Click here for pictures of Townsend’s Warbler

Here for White-winged Crossbills

And here for the Area ‘G’ Results 2012 species and numbers.

Pictures in the above post were taken during the count, or in November and December this year, mostly in the Deer Lake area.

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Beavers, Birds, Byrne Creek, and Fraser Foreshore

Fraser Foreshore Park at the foot of Byrne Road, is a park I usually visit only a few times a year, most often in spring when migrant birds are moving through, and the trees and bushes are full of birdsong. But given my recent, interesting journey along the Still Creek corridor (See: Still Creek – Urban Wild, Birds and Poetry!) I thought I’d give another of Burnaby’s more “industrial” settings a look to see what I could see.

With no high expectations for what I might encounter, I headed down on Friday morning ready for a long walk along the river, both west and then east from the parking area. Much to my surprise, expectations were exceeded, and the long walk turned into a much shorter one, as I found much to see and enjoy just a short distance west of the parking area, and later walking north along Byrne Creek to the edge of the Riverway golf course, and back.

Cottonwoods

The magnificent black cottonwoods along the river, pictured above, are one of the outstanding features of this park. Their leafless forms make intricate patterns of light and shade in the soft, winter sun.

LogBoom

However, this is the North Arm of the Fraser, which is industrialized for much of its length as seen here by the huge log booms tight against the shore.

And while we humans are busy being industrious along the river, that epitome of Canadian busyness is being extremely industrious too in the large pond, south of Glenlyon, that is just a short walk up the west side of Byrne Creek off the main trail along the Fraser River.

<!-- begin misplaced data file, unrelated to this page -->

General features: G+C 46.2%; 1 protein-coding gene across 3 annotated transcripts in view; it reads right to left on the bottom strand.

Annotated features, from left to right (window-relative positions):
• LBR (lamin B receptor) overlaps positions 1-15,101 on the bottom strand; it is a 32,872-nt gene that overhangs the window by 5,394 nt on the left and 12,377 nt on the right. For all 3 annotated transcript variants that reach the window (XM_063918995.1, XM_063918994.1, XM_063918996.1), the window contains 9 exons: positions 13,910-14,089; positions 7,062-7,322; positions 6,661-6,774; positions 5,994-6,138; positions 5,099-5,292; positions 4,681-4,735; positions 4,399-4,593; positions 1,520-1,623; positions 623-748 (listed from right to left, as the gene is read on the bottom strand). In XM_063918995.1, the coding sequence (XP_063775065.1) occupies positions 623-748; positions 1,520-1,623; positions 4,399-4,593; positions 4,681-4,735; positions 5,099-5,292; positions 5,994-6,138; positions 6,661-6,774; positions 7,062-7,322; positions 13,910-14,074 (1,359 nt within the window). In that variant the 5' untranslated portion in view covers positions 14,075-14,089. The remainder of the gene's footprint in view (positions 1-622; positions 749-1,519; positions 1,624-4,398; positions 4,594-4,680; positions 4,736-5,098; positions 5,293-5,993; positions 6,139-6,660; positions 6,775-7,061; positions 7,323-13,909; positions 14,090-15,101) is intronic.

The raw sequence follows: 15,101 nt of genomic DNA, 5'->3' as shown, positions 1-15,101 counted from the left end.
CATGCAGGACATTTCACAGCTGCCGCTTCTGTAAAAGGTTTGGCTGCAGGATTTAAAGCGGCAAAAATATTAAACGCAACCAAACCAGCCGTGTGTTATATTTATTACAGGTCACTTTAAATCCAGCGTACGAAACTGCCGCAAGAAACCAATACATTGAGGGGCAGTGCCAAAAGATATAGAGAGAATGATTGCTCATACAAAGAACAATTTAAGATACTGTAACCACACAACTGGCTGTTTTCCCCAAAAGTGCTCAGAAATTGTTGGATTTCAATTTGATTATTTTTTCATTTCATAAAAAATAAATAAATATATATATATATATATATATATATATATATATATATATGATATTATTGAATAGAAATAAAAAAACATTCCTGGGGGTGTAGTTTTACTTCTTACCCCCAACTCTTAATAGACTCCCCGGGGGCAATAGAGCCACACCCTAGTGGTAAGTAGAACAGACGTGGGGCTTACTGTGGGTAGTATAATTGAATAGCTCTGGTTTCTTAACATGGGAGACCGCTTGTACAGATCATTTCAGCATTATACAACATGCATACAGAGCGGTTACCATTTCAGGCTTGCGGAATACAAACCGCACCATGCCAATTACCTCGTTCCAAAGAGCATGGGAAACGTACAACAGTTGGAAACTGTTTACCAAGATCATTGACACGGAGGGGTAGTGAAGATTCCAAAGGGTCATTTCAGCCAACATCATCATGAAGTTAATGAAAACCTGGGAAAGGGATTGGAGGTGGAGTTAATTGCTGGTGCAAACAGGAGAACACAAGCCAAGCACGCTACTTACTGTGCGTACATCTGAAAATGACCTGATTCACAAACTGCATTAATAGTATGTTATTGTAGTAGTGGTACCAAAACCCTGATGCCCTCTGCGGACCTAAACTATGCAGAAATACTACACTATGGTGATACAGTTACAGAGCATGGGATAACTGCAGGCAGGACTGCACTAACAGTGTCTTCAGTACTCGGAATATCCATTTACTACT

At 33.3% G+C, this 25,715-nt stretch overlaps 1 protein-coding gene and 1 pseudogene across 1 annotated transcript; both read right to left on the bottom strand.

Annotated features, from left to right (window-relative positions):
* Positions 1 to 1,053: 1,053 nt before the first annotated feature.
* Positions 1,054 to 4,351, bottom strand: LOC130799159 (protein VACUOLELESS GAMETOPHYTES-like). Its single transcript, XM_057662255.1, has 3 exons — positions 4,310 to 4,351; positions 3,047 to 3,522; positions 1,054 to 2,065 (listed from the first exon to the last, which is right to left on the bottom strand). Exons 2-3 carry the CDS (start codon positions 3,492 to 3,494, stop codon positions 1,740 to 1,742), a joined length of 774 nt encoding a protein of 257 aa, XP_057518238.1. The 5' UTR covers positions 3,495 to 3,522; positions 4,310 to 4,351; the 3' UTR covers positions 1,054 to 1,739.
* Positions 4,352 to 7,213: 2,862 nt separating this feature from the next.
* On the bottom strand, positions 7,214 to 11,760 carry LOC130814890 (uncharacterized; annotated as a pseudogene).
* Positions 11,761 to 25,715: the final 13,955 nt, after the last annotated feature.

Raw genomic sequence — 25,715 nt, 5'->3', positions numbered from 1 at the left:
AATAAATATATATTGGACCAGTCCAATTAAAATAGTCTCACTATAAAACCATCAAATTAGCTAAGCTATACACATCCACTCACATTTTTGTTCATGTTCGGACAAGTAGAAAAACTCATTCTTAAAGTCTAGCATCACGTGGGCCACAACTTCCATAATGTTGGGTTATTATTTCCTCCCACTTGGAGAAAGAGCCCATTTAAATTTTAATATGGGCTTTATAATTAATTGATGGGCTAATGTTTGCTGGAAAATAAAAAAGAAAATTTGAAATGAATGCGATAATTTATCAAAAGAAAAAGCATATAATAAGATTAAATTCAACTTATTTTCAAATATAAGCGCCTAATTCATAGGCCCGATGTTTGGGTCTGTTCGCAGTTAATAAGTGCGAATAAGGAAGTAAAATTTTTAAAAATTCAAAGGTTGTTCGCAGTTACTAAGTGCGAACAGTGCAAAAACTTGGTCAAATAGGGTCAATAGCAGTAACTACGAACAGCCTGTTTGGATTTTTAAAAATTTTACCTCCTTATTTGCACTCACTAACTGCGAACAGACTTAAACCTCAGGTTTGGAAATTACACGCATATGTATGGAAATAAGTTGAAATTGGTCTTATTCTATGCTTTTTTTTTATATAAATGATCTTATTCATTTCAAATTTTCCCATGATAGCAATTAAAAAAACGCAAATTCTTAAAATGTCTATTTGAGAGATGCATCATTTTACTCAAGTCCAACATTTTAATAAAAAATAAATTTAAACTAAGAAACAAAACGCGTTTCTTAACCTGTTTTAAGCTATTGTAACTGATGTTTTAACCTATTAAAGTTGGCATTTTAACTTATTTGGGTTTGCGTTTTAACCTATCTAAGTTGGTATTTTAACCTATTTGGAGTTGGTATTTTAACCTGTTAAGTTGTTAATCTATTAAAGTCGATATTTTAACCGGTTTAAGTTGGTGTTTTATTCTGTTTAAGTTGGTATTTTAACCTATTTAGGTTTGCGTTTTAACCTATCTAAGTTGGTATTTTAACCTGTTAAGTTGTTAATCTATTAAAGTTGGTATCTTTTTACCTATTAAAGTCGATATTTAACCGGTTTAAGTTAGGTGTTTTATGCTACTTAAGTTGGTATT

Castor canadensis, the Canadian beaver (Canadian even in its scientific name!), is causing a certain level of mayhem in the area. Perhaps it’s good to see that there’s more than a little bit of wild going on here amid the factories and traffic. But what’s good for me, is perhaps a bit of a nightmare for the good folks who are planting trees and trying to naturalize our industrial landscapes.

Huge are trees felled. Here a willow.

Castor#6

Paper birches are cut down in their prime – stakes, wire fencing, and strapping seemingly offering no barrier to a hungry beaver.

Castor#3

And then the trunk is seriously gnawed, probably being cut into shorter lengths for dragging back toward the lodge.

Castor#2

The drag lines the beavers use to tug their twiggy bounty back to the pond go right over the top of their lodge where, to the right, freshly-cut red alder branches lie in the water ready to eat.

Castor#8

Beavers chew a lot of wood, but they don’t eat it, which explains the piles of wood chips they leave behind. They do cut through the wood to fall the trees, but they actually eat the bark and the nutritious cambium layer beneath it – their main foods for the winter months when other vegetable matter is in short supply.

Large areas of bark and cambium are stripped off the large willow branches shown below.  The beavers have been feasting on these large limbs. If the pieces are too big to drag back to the lodge, then it’s eaten it where it falls. The smaller stuff they neatly prune off to drag over to the lodge, and into the pond to eat.

Castor#7

Of course the beavers are not the only wildlife using this pond. A pair of Hooded Mergansers were actively fishing while I was there.

HOME#1Here’s the male, hauled up out of the water on…? Right – a red alder log, newly felled by the local beavers, and trimmed of its branches. Possibly those same branches lined up outside the lodge in the earlier picture.